I heard this some time ago from a protégé referring to her sense of failure or embarrassment for wanting to be closer to family and a potential life partner.
Choosing a partner is as important as any internship, MBA, or sponsor but it doesn’t show up on the CV and there aren’t any college counselors who would dare broach such a subject.
It’s a challenge as we look to prove ourselves at work yet also figure out how to move beyond the “me” phase of adulthood in to a broader network of obligations and ambitions, especially with many couples relying on dual incomes. How do you decide when struggling to find a city you and your partner can both live and work in without both feeling compromised? When your child is sick, do you have the person with the least income stay home, the one with the most flexible schedule? Who will be the ‘lead parent’? Do you take turns? What are the career or emotional implications?
More men and women are coming forward as role models. Sheryl Sandberg has been vocal about the importance of picking a spouse that believes in equality. Last month at an event to support the Asian University for Women, Chairwoman Cherie Blair, mentioned the importance of having “a supportive life partner”.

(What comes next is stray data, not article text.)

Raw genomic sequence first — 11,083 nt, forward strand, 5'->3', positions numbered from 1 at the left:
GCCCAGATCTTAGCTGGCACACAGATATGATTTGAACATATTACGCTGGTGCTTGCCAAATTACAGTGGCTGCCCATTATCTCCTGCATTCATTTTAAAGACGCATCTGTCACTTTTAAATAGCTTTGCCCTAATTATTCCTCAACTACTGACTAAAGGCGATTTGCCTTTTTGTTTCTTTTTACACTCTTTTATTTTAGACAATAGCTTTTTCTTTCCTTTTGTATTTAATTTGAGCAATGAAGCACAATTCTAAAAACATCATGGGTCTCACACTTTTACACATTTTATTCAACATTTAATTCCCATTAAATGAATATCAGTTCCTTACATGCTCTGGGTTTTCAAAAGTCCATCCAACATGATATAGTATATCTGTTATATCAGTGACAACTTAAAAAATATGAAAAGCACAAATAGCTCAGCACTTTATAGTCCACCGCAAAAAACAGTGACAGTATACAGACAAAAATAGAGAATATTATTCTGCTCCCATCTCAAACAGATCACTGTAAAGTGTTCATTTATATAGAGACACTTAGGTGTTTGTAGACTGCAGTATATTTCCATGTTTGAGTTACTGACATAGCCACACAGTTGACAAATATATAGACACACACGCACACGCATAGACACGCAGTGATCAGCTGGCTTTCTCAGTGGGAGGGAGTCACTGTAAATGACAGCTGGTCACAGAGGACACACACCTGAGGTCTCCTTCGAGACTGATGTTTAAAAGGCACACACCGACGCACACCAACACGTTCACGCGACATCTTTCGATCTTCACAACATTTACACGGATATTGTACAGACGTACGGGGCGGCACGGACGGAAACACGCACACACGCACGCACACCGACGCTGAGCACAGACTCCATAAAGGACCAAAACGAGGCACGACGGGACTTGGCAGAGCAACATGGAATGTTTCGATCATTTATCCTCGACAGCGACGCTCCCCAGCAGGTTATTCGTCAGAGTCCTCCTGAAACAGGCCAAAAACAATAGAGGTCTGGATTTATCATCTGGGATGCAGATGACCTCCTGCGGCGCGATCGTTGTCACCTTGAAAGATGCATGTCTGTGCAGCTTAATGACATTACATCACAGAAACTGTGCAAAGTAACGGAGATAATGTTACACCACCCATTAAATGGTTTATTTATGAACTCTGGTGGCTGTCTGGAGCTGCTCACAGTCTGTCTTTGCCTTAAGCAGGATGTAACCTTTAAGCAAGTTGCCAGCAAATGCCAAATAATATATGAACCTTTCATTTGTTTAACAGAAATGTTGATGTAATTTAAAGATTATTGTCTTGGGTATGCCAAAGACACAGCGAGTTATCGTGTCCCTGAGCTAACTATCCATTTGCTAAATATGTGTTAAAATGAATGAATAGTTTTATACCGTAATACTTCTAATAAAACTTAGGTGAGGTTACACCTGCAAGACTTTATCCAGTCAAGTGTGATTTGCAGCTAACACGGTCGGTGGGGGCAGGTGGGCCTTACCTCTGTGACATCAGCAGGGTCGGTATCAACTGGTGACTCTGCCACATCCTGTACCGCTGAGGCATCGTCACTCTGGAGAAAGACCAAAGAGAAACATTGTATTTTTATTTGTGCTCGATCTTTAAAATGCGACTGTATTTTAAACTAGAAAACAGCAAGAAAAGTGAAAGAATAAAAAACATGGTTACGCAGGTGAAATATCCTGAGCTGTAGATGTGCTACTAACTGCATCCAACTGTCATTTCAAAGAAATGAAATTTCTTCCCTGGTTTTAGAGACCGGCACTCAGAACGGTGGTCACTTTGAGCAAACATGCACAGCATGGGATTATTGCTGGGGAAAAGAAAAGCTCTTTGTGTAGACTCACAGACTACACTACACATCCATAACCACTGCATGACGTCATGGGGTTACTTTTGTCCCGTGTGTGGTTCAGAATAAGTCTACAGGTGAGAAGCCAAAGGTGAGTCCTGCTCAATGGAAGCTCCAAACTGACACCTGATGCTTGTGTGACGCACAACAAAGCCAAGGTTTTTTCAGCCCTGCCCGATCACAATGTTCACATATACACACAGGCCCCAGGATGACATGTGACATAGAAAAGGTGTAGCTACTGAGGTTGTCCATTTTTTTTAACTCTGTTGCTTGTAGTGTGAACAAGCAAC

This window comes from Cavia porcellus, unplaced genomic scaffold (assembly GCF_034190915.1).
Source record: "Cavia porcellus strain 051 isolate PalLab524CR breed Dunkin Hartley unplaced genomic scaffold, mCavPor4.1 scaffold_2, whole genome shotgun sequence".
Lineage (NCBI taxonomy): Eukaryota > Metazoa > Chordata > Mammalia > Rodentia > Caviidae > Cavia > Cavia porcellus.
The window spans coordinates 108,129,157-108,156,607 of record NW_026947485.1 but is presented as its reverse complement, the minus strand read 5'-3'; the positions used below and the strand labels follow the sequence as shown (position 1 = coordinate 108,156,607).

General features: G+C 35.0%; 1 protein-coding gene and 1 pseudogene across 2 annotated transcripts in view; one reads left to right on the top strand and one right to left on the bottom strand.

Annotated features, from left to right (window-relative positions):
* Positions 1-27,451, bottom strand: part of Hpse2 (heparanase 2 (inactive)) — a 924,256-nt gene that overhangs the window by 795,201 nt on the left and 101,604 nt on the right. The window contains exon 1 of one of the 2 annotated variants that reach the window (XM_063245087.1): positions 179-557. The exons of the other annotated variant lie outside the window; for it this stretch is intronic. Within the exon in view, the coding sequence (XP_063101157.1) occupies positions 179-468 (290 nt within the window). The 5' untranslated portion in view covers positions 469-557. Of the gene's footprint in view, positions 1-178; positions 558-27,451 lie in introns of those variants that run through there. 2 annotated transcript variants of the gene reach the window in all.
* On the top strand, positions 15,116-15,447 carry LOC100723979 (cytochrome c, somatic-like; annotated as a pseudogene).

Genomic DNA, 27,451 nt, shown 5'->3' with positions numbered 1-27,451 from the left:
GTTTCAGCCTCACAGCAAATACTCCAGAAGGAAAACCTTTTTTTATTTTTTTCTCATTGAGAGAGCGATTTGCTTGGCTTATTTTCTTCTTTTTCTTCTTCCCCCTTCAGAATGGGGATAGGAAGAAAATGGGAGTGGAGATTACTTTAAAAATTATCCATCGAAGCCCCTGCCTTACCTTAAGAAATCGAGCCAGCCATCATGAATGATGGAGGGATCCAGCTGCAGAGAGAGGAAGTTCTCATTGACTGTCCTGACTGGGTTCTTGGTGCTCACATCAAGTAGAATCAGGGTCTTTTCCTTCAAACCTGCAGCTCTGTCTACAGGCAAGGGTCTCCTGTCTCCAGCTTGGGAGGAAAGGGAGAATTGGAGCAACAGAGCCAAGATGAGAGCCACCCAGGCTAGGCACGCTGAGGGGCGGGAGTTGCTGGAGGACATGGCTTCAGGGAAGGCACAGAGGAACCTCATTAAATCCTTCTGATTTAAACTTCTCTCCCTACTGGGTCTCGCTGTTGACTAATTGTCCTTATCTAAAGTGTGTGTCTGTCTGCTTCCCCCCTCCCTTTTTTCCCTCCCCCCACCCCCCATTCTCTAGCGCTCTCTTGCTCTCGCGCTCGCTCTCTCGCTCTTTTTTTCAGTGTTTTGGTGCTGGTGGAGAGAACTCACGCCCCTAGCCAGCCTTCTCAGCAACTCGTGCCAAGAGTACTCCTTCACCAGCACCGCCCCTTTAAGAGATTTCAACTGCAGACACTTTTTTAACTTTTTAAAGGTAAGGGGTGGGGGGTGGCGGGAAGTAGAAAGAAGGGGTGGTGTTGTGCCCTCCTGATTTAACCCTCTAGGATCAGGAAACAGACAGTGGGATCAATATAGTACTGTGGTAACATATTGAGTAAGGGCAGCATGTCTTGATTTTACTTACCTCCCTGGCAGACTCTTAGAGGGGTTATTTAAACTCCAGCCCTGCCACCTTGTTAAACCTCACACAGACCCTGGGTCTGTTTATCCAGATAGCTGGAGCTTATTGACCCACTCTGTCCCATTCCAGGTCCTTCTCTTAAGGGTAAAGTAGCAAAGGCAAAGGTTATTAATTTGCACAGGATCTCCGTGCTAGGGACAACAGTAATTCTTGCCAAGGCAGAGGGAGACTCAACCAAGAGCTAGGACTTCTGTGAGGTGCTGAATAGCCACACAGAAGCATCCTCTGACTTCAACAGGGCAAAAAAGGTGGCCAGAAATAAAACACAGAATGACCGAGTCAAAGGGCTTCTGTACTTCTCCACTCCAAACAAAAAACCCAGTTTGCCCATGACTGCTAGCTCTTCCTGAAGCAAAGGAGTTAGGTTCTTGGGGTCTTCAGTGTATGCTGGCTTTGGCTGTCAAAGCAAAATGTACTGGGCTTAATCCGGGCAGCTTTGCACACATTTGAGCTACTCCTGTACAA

There are no easy answers but it is a great leap forward that such things are being discussed. The ROI of your life partner is something that may seem relegated to the days of arranged marriages but modern women and men may have to give their relationships more credence as they can be a huge pillar of their work success.
The only way for couples “to work and to love” is to work together.
How have your partnerships affected your work?
Read the complete Workplace 2030 Series:
Part 2 of Workplace 2030: Tales From the Coalface
Part 3 of Workplace 2030: A Parent’s Place Is In…
Part 4: This Article